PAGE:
This week, Gen. John Shalikashvili, chairman of the Joint Chiefs of Staff during the Clinton administration, declared in an op-ed article in The New York Times that he no longer opposes allowing gays to serve openly in the military. His statement is important because he had in the past staunchly defended the policy of “Don’t Ask, Don’t Tell” on the grounds that allowing homosexuals to serve openly would hurt troop morale and recruitment and undermine the cohesion of combat units.
Later the same day in which the article appeared, former Defense Secretary William Cohen agreed with the general during an interview on CNN that Congress needs to revisit the issue of the ban on openly lesbian, gay and bisexual service personnel. Mr. Cohen’s statement also reflected a change of heart on the matter.
“I think what we’re hearing from within the military we’re hearing from within society, that we’re becoming a much more open, tolerant society for diverse opinions and orientation,” Mr. Cohen stated. He referred to the ban as a form of discrimination.
Both these authoritative statements and their context add strength to the argument that the ban on gays, like earlier policies segregating blacks from whites in military units and limiting the participation and promotion chances of women in the military, should have no place in American public policy.
Another significant aspect of the issue is that a groundswell of opinion calling for change is coming from within the military. Polls show that the attitudes in the uniformed service that reinforced the ban on gays are giving way to tolerance. The latest of these, by the polling organization Zogby International, indicate both a growing awareness of and tolerance of gay colleagues in combat theaters. The poll of 545 soldiers in Afghanistan and Iraq found that that even among those who did not know for certain whether a gay soldier was in their unit, nearly half suspected as much and most of these didn’t feel this fact undermined morale. A 2004 Annenberg poll found that a majority of junior enlisted personnel favored allowing gays to serve openly, up from 13 percent a decade earlier.
Gen. Shalikashvili recounted in his article that a year ago he met with gay soldiers and Marines, including some with combat experience in Iraq and an openly gay sailor serving effectively aboard a nuclear submarine.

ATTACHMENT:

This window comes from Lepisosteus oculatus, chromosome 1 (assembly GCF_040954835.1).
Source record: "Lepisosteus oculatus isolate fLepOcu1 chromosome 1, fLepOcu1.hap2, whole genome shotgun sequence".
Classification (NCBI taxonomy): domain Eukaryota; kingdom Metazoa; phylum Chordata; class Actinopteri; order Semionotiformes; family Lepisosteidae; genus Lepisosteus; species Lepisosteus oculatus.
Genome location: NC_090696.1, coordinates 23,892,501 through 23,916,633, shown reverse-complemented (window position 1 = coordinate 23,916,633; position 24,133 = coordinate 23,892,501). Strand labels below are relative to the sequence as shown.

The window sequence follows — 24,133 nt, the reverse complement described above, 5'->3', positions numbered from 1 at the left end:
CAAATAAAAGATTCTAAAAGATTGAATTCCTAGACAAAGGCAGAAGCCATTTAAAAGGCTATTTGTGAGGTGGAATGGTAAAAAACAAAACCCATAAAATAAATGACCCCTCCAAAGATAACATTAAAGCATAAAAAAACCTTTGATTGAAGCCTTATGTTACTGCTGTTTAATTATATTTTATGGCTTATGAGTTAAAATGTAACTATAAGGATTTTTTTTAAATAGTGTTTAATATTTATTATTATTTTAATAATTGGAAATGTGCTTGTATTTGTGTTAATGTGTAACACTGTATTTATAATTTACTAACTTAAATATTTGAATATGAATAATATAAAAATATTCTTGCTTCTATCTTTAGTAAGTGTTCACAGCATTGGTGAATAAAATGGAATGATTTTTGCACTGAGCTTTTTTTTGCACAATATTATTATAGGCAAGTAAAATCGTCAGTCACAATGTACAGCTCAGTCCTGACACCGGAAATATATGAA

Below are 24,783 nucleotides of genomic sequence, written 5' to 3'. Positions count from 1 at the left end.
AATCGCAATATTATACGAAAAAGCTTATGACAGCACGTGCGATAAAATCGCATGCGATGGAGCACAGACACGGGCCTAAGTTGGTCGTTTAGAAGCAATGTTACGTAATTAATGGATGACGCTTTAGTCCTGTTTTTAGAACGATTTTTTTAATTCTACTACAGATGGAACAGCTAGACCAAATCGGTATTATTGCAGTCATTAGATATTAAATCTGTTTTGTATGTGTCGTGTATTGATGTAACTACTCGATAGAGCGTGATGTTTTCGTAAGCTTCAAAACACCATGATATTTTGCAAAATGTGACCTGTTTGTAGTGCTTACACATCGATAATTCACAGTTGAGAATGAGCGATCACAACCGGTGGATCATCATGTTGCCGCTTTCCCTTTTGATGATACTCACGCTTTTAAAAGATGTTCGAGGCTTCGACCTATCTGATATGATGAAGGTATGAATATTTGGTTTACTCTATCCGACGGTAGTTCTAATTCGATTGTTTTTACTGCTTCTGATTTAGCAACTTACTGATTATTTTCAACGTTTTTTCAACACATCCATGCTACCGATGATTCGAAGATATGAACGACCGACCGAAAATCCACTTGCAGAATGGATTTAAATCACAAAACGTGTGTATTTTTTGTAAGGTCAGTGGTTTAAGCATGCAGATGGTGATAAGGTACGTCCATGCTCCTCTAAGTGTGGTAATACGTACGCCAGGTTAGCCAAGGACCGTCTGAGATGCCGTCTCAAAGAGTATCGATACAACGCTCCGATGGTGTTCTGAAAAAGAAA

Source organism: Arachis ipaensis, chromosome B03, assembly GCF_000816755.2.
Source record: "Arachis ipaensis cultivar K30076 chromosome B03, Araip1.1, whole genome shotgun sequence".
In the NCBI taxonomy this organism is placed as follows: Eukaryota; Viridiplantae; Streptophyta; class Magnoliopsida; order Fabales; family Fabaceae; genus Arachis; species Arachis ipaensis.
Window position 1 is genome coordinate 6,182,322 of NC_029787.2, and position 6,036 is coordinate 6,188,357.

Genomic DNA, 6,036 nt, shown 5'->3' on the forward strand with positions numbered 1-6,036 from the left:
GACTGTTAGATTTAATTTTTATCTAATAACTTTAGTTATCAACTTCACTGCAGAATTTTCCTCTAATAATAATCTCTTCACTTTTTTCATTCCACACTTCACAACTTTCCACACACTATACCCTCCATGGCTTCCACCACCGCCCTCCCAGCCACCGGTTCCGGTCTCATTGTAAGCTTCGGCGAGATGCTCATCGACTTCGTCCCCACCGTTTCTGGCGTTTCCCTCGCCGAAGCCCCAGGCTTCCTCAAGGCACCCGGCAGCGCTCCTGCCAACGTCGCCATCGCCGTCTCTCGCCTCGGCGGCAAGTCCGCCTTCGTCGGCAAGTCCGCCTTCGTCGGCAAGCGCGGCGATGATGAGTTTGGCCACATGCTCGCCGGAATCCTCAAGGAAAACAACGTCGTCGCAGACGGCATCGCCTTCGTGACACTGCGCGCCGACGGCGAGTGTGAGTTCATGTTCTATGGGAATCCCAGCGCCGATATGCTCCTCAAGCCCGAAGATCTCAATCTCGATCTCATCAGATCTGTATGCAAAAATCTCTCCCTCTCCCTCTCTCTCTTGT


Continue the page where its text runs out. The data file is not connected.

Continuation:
“These conversations showed me just how the military has changed, and that gays and lesbians can be accepted by their peers,” he wrote.
A similar lesson arose right here in southeastern Connecticut, when Bronwen Tomb, a young woman cadet at the Coast Guard Academy, was forced out of the academy after she confided to another cadet that she is gay. The sympathetic reaction toward her following her dismissal and moral support she subsequently received from within the academy illustrated the degree to which thinking on this subject has changed. During a political debate in New London in November, three U.S. Senate candidates declared they would favor taking another look at this policy.
A right to serve the nation
One matter that is likely to bring the subject into the open is a practical consideration: the debate that is likely to develop this year over augmenting the size of the Armed Forces. Experience under the “Don’t Ask, Don’t Tell” policy has demonstrated what ought to be obvious to anyone, that gays can perform military duties as competently and without disruption as anyone else and ought to have the right to serve their country without having to lie about their sexual orientation, a personal matter. Not only is the policy unfair; it squanders the benefit of talented and patriotic people.
Gen. Shalikashvili emphasized that he was not calling for change overnight, but for a “measured, prudent approach.”
That way, he said, “political and military leaders can focus on solving the nation’s most pressing problems while remaining genuinely open to the eventual and inevitable lifting of the ban. When that day comes, gay men and lesbians will no longer have to conceal who they are and the military will no longer need to sacrifice those whose service it cannot afford to lose.”